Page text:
Explore the Working Principle and Benefits of Different Types of UPS System Configurations

2023/05/24 04:00 PM By 許育榮

An uninterruptible power supply (UPS), also referred as battery backup, is used for providing emergency power to a load. It is a device that allows a computer to function for at least a few more minutes when the primary power source is lost or the voltage level drops. 

UPS systems contain batteries that kick in and provide battery backup while also offering protection from damages caused by power surges. In commercial and industrial areas, including hospitals, small offices, electric point of sales terminals, manufacturing facilities, and telecommunication centers all over the world, UPS systems are widely used when the usual generator system fails. 

Depending upon the model of UPS, the output waveforms are either sine-wave or simulated sine-wave. Sine-wave output is the best waveform with high-quality output. It has the shape of an AC power signal from the utility, which has a smooth and repetitive oscillation. UPS systems generate sine-wave power to control sensitive electronic appliances. Simulated sine-wave output, on the other hand, produces a stepped, approximated sine wave by using a pulse-wave–modulation technique and thus can supply more cost-effective battery backup power for equipment that does not require sine-wave output. 

The following are three major types of UPS system configurations. 

1. Offline/standby UPS: the entry-level power protection

Offline/standby UPS is the most basic UPS system and a cost-effective choice. This UPS topology is designed for consumer electronics, POS systems, entry-level computers, security systems, and other basic electronic equipment. Offline UPS is a good option for devices under 1,500 VAC and those that require low power capacity and cost. It is widely used in small offices, personal home computers, and more.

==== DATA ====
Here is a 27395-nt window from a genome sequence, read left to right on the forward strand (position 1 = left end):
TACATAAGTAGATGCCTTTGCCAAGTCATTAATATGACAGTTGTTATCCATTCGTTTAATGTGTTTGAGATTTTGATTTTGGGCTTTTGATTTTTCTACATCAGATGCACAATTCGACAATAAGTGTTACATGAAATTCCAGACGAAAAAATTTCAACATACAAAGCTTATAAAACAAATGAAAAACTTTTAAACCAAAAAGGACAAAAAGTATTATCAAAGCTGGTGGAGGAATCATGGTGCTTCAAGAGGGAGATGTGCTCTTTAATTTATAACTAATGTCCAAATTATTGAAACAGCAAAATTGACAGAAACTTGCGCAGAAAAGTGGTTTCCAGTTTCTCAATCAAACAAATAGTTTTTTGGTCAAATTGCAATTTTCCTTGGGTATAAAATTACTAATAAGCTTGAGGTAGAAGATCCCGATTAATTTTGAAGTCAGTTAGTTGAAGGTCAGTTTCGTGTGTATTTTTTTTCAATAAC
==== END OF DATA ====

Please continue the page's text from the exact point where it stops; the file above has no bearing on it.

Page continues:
Here, the load is directly powered by the input power, and the backup power is invoked during the failure of the utility power. The battery, battery charger, and inverter are kept off but still remain connected to the mains power to ensure the battery is always fully charged. When the mains power voltage is lost or exceeds the limits, the switch automatically connects the inverter output to the critical load.

2. Line-interactive UPS: the intermediate level power protection

This UPS topology is best for usage in areas where outages are rare but power fluctuations are common. Thus, it is widely used for consumer electronics, gaming systems, PCs, network equipment, home-theater electronics, and more. It can deliver both power conditioning and battery backup. It has an autotransformer that incorporates a wide array of input power fluctuations, for both undervoltage and overvoltage, before switching to battery backup. In addition, as the inverter is always kept on and connected to the output, it provides filtering switching transients.

3. Online/double-conversion UPS: the ultimate-level power protection

Double-conversion UPS modules can offer uninterrupted power to heavy loads. With the help of a rectifier, the online/double-conversion UPS does filtration and conversion of input power to DC power, and then DC power to AC output. In this smart design, when a power loss happens, the rectifier simply drops out of the circuit and the batteries keep the power steady and unchanged. When power is restored, the rectifier resumes carrying most of the load and begins to charge the batteries.

As safeguarding heavy IT loads and protection against all power problems is very important, enterprises mostly prefer to use double-conversion UPS. These systems also provide frequency regulation, which is required for use in backup generator systems to safeguard from variations common at generator startup. The inverter in an online/double-conversion UPS is always kept on.

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